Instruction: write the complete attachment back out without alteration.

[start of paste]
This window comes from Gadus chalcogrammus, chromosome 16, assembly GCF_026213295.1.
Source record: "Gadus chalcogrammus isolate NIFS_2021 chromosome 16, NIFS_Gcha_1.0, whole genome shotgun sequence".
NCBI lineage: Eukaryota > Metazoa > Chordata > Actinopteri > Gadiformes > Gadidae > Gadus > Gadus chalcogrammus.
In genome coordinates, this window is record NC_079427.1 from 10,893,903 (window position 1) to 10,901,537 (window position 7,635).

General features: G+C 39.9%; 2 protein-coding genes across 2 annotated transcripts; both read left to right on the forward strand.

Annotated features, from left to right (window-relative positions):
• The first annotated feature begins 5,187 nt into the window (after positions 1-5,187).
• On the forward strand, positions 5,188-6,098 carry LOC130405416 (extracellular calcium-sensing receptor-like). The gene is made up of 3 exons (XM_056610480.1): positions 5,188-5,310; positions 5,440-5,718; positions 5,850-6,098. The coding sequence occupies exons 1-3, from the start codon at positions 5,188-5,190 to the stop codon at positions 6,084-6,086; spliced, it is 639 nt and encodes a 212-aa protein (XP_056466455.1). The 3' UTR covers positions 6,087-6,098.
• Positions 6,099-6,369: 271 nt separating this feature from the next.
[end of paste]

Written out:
This window comes from Gadus chalcogrammus, chromosome 16, assembly GCF_026213295.1.
Source record: "Gadus chalcogrammus isolate NIFS_2021 chromosome 16, NIFS_Gcha_1.0, whole genome shotgun sequence".
NCBI lineage: Eukaryota > Metazoa > Chordata > Actinopteri > Gadiformes > Gadidae > Gadus > Gadus chalcogrammus.
In genome coordinates, this window is record NC_079427.1 from 10,893,903 (window position 1) to 10,901,537 (window position 7,635).

General features: G+C 39.9%; 2 protein-coding genes across 2 annotated transcripts; both read left to right on the forward strand.

Annotated features, from left to right (window-relative positions):
• The first annotated feature begins 5,187 nt into the window (after positions 1-5,187).
• On the forward strand, positions 5,188-6,098 carry LOC130405416 (extracellular calcium-sensing receptor-like). The gene is made up of 3 exons (XM_056610480.1): positions 5,188-5,310; positions 5,440-5,718; positions 5,850-6,098. The coding sequence occupies exons 1-3, from the start codon at positions 5,188-5,190 to the stop codon at positions 6,084-6,086; spliced, it is 639 nt and encodes a 212-aa protein (XP_056466455.1). The 3' UTR covers positions 6,087-6,098.
• Positions 6,099-6,369: 271 nt separating this feature from the next.